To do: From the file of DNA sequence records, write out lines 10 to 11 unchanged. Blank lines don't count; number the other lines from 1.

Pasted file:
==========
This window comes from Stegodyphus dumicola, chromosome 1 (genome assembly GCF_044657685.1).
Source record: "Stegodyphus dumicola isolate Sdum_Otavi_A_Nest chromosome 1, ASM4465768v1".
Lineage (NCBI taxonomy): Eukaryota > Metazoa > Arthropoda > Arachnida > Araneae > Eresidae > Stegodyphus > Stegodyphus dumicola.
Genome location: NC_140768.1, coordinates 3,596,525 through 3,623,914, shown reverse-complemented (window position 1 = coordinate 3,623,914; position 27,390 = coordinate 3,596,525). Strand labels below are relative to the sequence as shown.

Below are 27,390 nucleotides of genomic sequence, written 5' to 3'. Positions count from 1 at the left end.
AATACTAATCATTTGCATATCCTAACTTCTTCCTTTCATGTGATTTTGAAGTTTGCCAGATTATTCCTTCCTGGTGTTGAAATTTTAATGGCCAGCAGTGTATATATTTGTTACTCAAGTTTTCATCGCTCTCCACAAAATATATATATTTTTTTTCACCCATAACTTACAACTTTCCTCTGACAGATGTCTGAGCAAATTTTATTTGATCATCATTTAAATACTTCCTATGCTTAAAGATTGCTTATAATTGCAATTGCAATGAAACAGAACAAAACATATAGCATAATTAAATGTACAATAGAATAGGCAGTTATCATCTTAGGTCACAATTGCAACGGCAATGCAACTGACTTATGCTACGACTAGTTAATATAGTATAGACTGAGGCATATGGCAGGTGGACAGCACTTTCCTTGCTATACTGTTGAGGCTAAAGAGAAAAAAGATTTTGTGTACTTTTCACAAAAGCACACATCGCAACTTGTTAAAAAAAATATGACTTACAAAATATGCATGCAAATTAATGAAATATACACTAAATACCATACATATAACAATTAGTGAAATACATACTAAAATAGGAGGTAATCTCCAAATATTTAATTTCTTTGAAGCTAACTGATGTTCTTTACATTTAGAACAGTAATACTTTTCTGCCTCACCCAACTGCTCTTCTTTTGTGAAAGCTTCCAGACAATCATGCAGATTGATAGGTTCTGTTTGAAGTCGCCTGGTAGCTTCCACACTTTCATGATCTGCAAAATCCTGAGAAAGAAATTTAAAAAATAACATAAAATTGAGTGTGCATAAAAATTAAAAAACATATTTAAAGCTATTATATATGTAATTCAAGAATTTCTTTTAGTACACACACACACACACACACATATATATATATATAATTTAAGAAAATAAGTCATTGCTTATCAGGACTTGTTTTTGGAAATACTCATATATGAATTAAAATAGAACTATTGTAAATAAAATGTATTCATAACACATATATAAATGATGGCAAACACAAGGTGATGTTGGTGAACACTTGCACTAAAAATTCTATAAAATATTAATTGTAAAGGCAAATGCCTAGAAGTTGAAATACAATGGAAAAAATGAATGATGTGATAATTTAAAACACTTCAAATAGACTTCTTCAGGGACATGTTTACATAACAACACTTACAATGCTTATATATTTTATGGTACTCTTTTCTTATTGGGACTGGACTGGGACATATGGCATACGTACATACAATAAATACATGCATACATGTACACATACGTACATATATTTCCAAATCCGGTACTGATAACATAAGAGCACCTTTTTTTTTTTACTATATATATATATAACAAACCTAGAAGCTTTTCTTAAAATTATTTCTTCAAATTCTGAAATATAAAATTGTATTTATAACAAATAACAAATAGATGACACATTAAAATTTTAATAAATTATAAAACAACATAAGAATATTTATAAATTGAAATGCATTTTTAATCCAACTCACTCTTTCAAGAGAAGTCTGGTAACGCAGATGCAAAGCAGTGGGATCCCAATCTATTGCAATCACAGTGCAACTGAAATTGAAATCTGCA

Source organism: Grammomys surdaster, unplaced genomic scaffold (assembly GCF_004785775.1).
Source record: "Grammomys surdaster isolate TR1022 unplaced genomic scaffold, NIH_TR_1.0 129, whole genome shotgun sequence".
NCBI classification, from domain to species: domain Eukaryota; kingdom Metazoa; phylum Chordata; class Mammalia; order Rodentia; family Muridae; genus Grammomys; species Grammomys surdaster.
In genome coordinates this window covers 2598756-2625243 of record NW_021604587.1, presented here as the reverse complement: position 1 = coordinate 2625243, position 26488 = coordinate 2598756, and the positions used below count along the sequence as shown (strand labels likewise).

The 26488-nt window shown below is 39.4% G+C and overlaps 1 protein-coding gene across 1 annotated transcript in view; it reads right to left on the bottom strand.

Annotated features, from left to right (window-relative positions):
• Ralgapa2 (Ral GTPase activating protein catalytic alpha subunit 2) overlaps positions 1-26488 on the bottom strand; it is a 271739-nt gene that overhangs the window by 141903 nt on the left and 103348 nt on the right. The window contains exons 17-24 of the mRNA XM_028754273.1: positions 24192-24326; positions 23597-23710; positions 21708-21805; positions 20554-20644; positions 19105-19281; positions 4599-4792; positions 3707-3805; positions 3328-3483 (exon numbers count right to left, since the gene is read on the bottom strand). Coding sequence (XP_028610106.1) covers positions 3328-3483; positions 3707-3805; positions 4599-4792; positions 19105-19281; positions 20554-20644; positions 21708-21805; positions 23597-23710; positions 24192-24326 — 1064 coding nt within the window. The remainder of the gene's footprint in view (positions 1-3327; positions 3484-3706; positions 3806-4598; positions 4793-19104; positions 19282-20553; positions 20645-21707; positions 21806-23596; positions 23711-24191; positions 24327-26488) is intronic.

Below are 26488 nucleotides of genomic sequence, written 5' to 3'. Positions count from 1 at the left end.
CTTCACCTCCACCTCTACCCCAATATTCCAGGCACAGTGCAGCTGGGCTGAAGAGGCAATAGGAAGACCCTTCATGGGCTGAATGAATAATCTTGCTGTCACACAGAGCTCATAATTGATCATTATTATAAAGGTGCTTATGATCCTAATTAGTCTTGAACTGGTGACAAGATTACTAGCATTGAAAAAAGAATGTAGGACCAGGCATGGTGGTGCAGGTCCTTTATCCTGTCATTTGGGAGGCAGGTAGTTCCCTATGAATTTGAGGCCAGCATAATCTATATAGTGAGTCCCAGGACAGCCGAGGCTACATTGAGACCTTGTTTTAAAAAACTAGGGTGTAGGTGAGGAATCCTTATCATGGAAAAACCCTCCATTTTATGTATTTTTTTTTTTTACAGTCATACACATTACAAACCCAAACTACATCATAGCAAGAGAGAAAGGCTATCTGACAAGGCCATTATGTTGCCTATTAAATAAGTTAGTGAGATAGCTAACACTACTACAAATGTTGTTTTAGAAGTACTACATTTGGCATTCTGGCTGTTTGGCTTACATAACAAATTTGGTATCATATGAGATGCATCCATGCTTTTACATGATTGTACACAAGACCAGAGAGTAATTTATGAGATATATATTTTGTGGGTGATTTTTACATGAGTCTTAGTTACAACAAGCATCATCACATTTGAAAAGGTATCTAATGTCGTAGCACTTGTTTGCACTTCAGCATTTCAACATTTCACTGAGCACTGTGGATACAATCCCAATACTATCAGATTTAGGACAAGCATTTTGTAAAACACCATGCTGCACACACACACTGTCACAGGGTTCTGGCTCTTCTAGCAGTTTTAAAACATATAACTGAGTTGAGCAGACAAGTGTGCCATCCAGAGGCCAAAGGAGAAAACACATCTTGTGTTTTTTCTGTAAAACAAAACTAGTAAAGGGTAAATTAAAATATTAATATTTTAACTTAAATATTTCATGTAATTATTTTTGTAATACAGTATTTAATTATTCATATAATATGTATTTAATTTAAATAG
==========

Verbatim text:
In genome coordinates this window covers 2598756-2625243 of record NW_021604587.1, presented here as the reverse complement: position 1 = coordinate 2625243, position 26488 = coordinate 2598756, and the positions used below count along the sequence as shown (strand labels likewise).

The 26488-nt window shown below is 39.4% G+C and overlaps 1 protein-coding gene across 1 annotated transcript in view; it reads right to left on the bottom strand.